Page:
For some reason that setting has always been stuck in my mind. The whole situation always felt weird to me. Why did we sit in a pitch black room with an older man? When I sat there why did he sit so close and nearly touch my legs as I confessed?
He was a nice guy. I remember thinking he was the first priest that found ways to relate to me. Despite the weirdness of the confession, I grew an affection for his kindness. We saw Pastor Gerry a few more times as we finished our up confirmation classes. Once I was finally confirmed, I never saw him again.
A year later I was out with my sponsor having dinner; we talked about church. I asked her about Father Gerry. Even though I hadn’t been to church in ages, I wanted to know how he was doing. I remember she just blankly told me he was no longer at the church. She said the diocese moved him to St. Paul. Just like that Father Gerry was gone from our community.
After I got the news he had left our congregation, I reached out to other friends at the church. Everyone had the same story. One day leadership decided to move him. No one gave any details on why our priest was transferred.
I never forgot about him. His departure from the church was abrupt and mysterious. Over the years I have thought about him from time to time. Then today in a google search of Priests accused of sexual abuse I found his name listed by the St. Paul Minneapolis Diocese.
Father Gerry never lost his good standing within the church. The church released a statement that the abuse victims weren’t credible. However, both stories are eerily similar. The abuse happened around the time I was in confirmation. I realized this morning that dark confession room could have been a place where he abused boys. When I made that conclusion, I felt sick to my stomach.
No one ever said anything negative about Pastor Gerry in the entire time I knew of him. He was a beloved priest by all the children. I never heard a word of any abuse in the whole time I was in confirmation or my previous years of catechism class. His victims were silent. The congregation was clueless.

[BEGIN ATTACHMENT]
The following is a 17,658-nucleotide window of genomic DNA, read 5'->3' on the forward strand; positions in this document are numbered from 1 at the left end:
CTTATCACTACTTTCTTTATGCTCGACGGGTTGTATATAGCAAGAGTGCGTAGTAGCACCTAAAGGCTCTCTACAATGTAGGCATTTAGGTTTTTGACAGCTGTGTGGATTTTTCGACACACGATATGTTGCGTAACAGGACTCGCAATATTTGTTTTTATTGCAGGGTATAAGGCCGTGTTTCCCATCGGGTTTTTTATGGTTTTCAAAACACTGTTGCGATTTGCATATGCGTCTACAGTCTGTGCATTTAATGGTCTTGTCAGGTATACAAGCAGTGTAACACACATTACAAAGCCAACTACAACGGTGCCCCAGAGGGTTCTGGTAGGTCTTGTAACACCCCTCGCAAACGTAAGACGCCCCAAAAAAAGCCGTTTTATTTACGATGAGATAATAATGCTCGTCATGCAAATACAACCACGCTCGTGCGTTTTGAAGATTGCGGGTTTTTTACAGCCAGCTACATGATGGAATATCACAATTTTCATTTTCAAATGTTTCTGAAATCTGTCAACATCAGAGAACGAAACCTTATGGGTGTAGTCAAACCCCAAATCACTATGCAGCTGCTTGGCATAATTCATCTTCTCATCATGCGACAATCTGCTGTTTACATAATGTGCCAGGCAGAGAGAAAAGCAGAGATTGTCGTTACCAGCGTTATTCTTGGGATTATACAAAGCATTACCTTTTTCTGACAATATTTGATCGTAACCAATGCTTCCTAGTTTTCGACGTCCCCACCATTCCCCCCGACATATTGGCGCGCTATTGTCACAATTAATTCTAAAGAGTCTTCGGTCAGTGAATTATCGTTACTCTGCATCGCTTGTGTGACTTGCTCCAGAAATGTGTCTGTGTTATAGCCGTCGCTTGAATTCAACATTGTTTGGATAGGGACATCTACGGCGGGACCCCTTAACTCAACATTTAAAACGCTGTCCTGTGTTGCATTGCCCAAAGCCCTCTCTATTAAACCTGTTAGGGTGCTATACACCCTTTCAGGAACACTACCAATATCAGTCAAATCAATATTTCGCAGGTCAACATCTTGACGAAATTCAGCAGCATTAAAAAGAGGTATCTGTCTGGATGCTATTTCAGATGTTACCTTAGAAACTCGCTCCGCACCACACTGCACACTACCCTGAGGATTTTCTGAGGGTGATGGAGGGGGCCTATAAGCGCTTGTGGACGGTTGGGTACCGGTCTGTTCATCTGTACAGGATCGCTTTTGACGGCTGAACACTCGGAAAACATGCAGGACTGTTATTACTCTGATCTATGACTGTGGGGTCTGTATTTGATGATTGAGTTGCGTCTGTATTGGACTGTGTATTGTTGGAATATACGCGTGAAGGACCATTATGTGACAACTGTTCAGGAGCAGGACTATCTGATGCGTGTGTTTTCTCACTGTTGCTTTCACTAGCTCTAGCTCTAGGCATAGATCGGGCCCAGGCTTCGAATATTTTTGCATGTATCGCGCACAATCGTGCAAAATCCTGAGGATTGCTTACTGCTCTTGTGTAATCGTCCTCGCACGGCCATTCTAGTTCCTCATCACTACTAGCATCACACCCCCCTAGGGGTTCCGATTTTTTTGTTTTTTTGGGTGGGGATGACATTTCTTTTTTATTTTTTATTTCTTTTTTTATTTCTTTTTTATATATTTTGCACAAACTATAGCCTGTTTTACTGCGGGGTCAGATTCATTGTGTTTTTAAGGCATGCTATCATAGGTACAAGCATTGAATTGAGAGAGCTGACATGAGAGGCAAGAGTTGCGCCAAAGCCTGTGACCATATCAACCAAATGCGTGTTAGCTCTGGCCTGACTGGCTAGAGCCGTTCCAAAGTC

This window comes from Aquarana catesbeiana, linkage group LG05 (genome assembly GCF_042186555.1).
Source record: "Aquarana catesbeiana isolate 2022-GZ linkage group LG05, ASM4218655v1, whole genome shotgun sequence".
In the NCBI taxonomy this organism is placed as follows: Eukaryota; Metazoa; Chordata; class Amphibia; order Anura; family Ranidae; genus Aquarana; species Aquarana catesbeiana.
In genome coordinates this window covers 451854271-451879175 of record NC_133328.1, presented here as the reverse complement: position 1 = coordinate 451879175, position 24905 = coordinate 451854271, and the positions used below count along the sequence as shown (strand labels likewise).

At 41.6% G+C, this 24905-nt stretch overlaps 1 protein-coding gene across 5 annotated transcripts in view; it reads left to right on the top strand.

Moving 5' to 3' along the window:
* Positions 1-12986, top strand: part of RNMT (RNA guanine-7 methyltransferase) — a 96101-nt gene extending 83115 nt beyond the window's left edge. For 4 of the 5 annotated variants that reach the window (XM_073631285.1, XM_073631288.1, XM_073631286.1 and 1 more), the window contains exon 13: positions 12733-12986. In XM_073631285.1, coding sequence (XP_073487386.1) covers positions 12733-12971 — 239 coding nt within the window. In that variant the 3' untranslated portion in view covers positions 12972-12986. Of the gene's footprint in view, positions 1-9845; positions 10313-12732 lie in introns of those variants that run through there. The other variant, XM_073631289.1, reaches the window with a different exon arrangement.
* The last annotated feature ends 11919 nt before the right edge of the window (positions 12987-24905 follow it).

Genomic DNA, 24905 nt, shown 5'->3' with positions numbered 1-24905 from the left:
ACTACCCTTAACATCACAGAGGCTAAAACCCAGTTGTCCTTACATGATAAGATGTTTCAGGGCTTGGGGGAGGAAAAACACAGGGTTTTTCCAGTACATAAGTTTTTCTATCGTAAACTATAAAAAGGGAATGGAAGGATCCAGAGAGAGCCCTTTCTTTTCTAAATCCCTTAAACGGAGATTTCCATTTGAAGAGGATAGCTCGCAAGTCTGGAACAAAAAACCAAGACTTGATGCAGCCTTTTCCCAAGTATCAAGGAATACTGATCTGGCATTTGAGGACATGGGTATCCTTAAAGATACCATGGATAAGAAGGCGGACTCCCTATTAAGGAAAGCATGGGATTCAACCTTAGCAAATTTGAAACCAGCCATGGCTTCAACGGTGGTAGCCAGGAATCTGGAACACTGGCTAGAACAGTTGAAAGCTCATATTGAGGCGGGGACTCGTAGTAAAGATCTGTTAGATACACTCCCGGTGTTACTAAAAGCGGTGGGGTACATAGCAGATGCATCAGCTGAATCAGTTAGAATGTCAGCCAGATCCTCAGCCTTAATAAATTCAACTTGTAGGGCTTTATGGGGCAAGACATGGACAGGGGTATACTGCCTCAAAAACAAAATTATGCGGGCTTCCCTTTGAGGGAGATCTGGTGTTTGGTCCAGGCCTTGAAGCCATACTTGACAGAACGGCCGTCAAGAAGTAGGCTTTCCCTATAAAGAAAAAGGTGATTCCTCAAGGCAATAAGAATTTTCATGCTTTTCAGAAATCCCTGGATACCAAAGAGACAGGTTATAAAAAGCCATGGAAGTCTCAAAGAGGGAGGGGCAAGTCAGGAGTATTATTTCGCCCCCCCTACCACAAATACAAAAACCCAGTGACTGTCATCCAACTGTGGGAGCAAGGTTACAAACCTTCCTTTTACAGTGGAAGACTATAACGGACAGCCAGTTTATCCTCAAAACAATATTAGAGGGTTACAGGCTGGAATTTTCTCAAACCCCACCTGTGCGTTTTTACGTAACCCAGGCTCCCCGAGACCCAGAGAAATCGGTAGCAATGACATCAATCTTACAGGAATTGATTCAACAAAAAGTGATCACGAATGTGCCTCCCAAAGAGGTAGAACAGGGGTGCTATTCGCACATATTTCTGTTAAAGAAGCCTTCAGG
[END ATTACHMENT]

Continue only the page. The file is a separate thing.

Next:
Now I believe Catholics when they say they don’t think the abuse happens in their churches. The abuse occurred in my church, and I had no clue. A priest that I confessed to had abused multiple boys. He probably abused boys in my class, and I had no idea.
Abusers do a great job of conning everyone. They groom their prey. Predators can be incredibly charming and beloved by everyone. Catholics must stop saying the abuse doesn’t happen at their churches. The truth is that no one knows where a predator is hiding. I had no idea Father Gerry was a predator. Under his calm demeanor, he hid a monster.
Catholics please stop saying you don’t know a predator priest. Stop saying you don’t know anyone affected by this scandal. All of us know someone that has been touched by this abuse.
When Catholics fight about the cause and refuse to believe the abuse, they fail to remember the actual victims of the case. There are adults around the world scarred by the horrible crimes of thousands of priests.
Every Catholic knows a predator.
All of them know a victim.